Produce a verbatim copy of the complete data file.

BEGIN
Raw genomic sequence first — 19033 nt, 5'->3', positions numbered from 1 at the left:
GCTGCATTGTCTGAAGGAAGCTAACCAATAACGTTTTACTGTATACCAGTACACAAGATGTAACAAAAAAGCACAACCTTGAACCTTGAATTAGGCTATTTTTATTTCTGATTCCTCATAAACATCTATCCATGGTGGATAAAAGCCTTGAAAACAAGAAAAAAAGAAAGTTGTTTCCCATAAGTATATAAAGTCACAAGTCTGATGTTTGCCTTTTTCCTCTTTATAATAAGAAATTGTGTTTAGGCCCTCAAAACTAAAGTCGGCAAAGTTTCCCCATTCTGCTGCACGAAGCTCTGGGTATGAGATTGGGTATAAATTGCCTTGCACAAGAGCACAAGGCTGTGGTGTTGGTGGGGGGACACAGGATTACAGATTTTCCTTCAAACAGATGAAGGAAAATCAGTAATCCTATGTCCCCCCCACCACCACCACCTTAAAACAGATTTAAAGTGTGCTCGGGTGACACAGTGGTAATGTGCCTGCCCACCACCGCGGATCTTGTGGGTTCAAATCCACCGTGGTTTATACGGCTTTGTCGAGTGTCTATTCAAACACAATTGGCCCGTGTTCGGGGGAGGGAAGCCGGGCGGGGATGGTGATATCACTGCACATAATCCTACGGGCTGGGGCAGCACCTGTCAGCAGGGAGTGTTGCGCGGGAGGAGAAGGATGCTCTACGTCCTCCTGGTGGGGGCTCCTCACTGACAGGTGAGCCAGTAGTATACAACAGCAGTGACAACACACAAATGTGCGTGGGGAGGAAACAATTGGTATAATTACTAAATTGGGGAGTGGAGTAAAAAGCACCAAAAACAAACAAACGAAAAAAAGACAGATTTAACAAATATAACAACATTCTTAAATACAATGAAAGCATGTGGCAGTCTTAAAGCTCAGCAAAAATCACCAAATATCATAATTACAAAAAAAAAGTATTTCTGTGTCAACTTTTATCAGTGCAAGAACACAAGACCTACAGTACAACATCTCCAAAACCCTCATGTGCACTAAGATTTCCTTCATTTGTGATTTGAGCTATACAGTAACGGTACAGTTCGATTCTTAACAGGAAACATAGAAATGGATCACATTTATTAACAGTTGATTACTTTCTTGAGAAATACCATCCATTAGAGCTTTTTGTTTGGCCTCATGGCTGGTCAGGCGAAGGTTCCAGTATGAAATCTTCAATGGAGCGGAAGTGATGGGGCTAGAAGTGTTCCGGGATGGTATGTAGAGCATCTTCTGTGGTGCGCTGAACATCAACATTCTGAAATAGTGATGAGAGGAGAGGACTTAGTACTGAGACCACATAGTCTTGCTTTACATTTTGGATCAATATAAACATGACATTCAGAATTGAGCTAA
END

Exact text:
Raw genomic sequence first — 19033 nt, 5'->3', positions numbered from 1 at the left:
GCTGCATTGTCTGAAGGAAGCTAACCAATAACGTTTTACTGTATACCAGTACACAAGATGTAACAAAAAAGCACAACCTTGAACCTTGAATTAGGCTATTTTTATTTCTGATTCCTCATAAACATCTATCCATGGTGGATAAAAGCCTTGAAAACAAGAAAAAAAGAAAGTTGTTTCCCATAAGTATATAAAGTCACAAGTCTGATGTTTGCCTTTTTCCTCTTTATAATAAGAAATTGTGTTTAGGCCCTCAAAACTAAAGTCGGCAAAGTTTCCCCATTCTGCTGCACGAAGCTCTGGGTATGAGATTGGGTATAAATTGCCTTGCACAAGAGCACAAGGCTGTGGTGTTGGTGGGGGGACACAGGATTACAGATTTTCCTTCAAACAGATGAAGGAAAATCAGTAATCCTATGTCCCCCCCACCACCACCACCTTAAAACAGATTTAAAGTGTGCTCGGGTGACACAGTGGTAATGTGCCTGCCCACCACCGCGGATCTTGTGGGTTCAAATCCACCGTGGTTTATACGGCTTTGTCGAGTGTCTATTCAAACACAATTGGCCCGTGTTCGGGGGAGGGAAGCCGGGCGGGGATGGTGATATCACTGCACATAATCCTACGGGCTGGGGCAGCACCTGTCAGCAGGGAGTGTTGCGCGGGAGGAGAAGGATGCTCTACGTCCTCCTGGTGGGGGCTCCTCACTGACAGGTGAGCCAGTAGTATACAACAGCAGTGACAACACACAAATGTGCGTGGGGAGGAAACAATTGGTATAATTACTAAATTGGGGAGTGGAGTAAAAAGCACCAAAAACAAACAAACGAAAAAAAGACAGATTTAACAAATATAACAACATTCTTAAATACAATGAAAGCATGTGGCAGTCTTAAAGCTCAGCAAAAATCACCAAATATCATAATTACAAAAAAAAAGTATTTCTGTGTCAACTTTTATCAGTGCAAGAACACAAGACCTACAGTACAACATCTCCAAAACCCTCATGTGCACTAAGATTTCCTTCATTTGTGATTTGAGCTATACAGTAACGGTACAGTTCGATTCTTAACAGGAAACATAGAAATGGATCACATTTATTAACAGTTGATTACTTTCTTGAGAAATACCATCCATTAGAGCTTTTTGTTTGGCCTCATGGCTGGTCAGGCGAAGGTTCCAGTATGAAATCTTCAATGGAGCGGAAGTGATGGGGCTAGAAGTGTTCCGGGATGGTATGTAGAGCATCTTCTGTGGTGCGCTGAACATCAACATTCTGAAATAGTGATGAGAGGAGAGGACTTAGTACTGAGACCACATAGTCTTGCTTTACATTTTGGATCAATATAAACATGACATTCAGAATTGAGCTAA